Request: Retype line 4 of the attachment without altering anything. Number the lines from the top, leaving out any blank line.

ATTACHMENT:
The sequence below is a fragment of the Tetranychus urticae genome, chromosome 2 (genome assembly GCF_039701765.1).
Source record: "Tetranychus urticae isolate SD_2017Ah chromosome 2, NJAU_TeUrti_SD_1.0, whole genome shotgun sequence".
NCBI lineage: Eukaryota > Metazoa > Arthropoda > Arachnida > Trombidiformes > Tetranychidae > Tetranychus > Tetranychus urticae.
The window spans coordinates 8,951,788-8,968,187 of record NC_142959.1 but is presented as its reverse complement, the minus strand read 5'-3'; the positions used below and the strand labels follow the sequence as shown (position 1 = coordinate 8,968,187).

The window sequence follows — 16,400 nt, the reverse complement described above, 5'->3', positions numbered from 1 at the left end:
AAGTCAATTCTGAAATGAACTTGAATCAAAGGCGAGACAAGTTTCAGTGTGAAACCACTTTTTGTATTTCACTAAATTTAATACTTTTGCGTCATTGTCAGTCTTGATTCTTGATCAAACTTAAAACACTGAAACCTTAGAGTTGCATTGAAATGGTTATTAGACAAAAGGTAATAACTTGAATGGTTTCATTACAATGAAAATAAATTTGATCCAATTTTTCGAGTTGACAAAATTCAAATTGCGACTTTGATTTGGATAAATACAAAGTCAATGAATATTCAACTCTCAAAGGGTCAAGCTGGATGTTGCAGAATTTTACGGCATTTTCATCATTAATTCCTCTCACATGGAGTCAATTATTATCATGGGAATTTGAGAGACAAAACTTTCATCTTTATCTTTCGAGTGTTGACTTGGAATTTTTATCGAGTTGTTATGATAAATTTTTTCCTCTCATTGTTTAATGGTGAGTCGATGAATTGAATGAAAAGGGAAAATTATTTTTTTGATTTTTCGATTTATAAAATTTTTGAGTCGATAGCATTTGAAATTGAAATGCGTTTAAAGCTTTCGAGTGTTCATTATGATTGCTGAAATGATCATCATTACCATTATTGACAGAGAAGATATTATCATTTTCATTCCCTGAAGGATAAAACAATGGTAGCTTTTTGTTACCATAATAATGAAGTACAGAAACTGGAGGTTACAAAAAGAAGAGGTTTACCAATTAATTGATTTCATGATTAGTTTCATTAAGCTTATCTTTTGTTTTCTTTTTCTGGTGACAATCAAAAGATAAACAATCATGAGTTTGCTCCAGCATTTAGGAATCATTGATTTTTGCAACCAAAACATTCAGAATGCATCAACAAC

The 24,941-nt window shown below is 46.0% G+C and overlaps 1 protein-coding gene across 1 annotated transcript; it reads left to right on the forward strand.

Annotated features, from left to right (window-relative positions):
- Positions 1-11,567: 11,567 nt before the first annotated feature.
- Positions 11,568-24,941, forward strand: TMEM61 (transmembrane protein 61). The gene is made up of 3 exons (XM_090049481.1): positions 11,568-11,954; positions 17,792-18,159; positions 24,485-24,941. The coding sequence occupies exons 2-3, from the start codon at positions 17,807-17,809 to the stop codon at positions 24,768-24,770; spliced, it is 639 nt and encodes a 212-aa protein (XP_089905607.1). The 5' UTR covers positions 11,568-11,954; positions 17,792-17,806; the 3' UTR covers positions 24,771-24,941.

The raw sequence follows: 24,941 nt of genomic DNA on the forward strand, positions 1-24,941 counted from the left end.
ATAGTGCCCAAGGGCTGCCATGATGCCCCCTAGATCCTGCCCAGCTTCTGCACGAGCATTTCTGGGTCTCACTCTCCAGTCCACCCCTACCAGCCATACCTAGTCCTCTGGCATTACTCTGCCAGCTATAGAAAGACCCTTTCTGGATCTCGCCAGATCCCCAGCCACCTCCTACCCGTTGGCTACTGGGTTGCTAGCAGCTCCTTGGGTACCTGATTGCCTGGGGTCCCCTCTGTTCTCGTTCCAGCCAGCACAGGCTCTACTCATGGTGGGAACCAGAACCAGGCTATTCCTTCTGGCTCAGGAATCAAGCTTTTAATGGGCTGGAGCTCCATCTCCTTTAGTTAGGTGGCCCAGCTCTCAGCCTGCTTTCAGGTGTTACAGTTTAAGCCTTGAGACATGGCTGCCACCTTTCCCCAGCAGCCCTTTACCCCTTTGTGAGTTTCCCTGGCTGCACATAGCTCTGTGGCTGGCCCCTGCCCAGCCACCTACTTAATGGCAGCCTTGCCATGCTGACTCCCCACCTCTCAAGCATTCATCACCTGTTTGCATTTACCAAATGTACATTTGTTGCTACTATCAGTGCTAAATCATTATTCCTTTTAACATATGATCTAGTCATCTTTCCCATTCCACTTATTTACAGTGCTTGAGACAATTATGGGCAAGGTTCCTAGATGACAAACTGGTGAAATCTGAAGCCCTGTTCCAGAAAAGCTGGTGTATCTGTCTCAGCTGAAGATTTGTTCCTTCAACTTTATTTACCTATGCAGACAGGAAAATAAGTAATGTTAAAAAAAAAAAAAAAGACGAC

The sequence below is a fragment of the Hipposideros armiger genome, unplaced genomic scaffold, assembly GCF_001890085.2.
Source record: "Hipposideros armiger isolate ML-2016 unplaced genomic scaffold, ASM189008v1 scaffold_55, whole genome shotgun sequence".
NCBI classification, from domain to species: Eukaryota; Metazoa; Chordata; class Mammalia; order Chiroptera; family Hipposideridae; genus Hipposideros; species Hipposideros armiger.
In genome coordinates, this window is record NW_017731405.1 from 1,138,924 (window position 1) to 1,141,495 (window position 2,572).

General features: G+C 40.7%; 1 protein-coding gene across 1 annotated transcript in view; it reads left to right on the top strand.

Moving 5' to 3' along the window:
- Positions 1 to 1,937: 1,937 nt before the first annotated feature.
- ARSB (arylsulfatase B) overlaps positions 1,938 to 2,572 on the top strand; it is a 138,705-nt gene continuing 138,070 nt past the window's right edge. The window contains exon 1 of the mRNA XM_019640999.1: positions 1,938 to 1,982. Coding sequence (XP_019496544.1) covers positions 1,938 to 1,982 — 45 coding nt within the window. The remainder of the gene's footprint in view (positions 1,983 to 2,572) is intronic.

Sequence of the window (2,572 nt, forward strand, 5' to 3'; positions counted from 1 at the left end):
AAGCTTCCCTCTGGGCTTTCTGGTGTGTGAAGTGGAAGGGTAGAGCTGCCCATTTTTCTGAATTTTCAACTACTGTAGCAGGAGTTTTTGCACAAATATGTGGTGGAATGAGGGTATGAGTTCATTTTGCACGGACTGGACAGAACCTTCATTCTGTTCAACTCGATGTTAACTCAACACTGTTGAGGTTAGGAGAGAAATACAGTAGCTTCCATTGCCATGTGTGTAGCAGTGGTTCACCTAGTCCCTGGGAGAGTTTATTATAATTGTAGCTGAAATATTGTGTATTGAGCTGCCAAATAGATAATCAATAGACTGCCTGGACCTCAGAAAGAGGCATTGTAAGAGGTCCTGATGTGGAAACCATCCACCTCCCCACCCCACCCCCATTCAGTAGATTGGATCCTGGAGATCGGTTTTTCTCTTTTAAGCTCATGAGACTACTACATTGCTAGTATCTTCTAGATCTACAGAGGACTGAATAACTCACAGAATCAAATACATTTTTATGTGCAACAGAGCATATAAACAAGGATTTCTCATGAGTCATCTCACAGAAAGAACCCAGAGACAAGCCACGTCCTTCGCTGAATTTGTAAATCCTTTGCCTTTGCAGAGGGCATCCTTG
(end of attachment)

The window spans coordinates 8,951,788-8,968,187 of record NC_142959.1 but is presented as its reverse complement, the minus strand read 5'-3'; the positions used below and the strand labels follow the sequence as shown (position 1 = coordinate 8,968,187).